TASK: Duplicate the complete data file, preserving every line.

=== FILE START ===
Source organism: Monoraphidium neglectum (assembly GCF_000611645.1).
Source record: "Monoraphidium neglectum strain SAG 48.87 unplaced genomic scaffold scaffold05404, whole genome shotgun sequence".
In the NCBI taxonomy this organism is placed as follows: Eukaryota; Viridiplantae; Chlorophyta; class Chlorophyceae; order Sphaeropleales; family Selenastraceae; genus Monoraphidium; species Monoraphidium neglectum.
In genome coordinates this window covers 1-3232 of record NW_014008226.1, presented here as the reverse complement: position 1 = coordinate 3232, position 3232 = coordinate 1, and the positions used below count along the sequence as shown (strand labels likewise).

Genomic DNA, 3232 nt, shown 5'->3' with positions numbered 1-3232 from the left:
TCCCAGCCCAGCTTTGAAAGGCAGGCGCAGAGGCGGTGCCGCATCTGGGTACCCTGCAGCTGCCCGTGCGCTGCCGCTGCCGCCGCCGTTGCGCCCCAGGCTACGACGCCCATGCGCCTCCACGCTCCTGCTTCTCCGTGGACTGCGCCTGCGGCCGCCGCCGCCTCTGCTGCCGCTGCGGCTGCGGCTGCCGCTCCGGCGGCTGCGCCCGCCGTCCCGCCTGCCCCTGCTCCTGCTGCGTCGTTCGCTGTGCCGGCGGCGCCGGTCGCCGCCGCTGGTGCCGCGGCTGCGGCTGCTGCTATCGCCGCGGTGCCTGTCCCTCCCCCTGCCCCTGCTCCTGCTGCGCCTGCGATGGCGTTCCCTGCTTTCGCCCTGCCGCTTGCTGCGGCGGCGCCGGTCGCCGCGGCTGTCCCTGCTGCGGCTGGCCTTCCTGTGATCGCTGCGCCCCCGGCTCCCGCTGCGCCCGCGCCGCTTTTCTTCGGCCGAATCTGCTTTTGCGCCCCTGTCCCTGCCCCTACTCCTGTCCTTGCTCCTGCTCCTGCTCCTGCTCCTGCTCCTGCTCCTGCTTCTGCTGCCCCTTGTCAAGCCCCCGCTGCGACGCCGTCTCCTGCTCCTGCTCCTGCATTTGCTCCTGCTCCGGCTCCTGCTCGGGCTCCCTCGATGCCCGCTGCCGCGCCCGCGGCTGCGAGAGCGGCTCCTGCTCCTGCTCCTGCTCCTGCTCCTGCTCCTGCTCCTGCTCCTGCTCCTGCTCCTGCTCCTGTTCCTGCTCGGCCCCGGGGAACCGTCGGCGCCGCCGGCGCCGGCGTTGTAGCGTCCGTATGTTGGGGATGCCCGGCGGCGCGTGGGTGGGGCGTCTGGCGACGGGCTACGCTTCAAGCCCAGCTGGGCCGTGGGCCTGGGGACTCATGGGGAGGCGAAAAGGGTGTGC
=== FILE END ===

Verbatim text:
Source organism: Monoraphidium neglectum (assembly GCF_000611645.1).
Source record: "Monoraphidium neglectum strain SAG 48.87 unplaced genomic scaffold scaffold05404, whole genome shotgun sequence".
In the NCBI taxonomy this organism is placed as follows: Eukaryota; Viridiplantae; Chlorophyta; class Chlorophyceae; order Sphaeropleales; family Selenastraceae; genus Monoraphidium; species Monoraphidium neglectum.
In genome coordinates this window covers 1-3232 of record NW_014008226.1, presented here as the reverse complement: position 1 = coordinate 3232, position 3232 = coordinate 1, and the positions used below count along the sequence as shown (strand labels likewise).

Genomic DNA, 3232 nt, shown 5'->3' with positions numbered 1-3232 from the left:
TCCCAGCCCAGCTTTGAAAGGCAGGCGCAGAGGCGGTGCCGCATCTGGGTACCCTGCAGCTGCCCGTGCGCTGCCGCTGCCGCCGCCGTTGCGCCCCAGGCTACGACGCCCATGCGCCTCCACGCTCCTGCTTCTCCGTGGACTGCGCCTGCGGCCGCCGCCGCCTCTGCTGCCGCTGCGGCTGCGGCTGCCGCTCCGGCGGCTGCGCCCGCCGTCCCGCCTGCCCCTGCTCCTGCTGCGTCGTTCGCTGTGCCGGCGGCGCCGGTCGCCGCCGCTGGTGCCGCGGCTGCGGCTGCTGCTATCGCCGCGGTGCCTGTCCCTCCCCCTGCCCCTGCTCCTGCTGCGCCTGCGATGGCGTTCCCTGCTTTCGCCCTGCCGCTTGCTGCGGCGGCGCCGGTCGCCGCGGCTGTCCCTGCTGCGGCTGGCCTTCCTGTGATCGCTGCGCCCCCGGCTCCCGCTGCGCCCGCGCCGCTTTTCTTCGGCCGAATCTGCTTTTGCGCCCCTGTCCCTGCCCCTACTCCTGTCCTTGCTCCTGCTCCTGCTCCTGCTCCTGCTCCTGCTCCTGCTTCTGCTGCCCCTTGTCAAGCCCCCGCTGCGACGCCGTCTCCTGCTCCTGCTCCTGCATTTGCTCCTGCTCCGGCTCCTGCTCGGGCTCCCTCGATGCCCGCTGCCGCGCCCGCGGCTGCGAGAGCGGCTCCTGCTCCTGCTCCTGCTCCTGCTCCTGCTCCTGCTCCTGCTCCTGCTCCTGCTCCTGCTCCTGTTCCTGCTCGGCCCCGGGGAACCGTCGGCGCCGCCGGCGCCGGCGTTGTAGCGTCCGTATGTTGGGGATGCCCGGCGGCGCGTGGGTGGGGCGTCTGGCGACGGGCTACGCTTCAAGCCCAGCTGGGCCGTGGGCCTGGGGACTCATGGGGAGGCGAAAAGGGTGTGC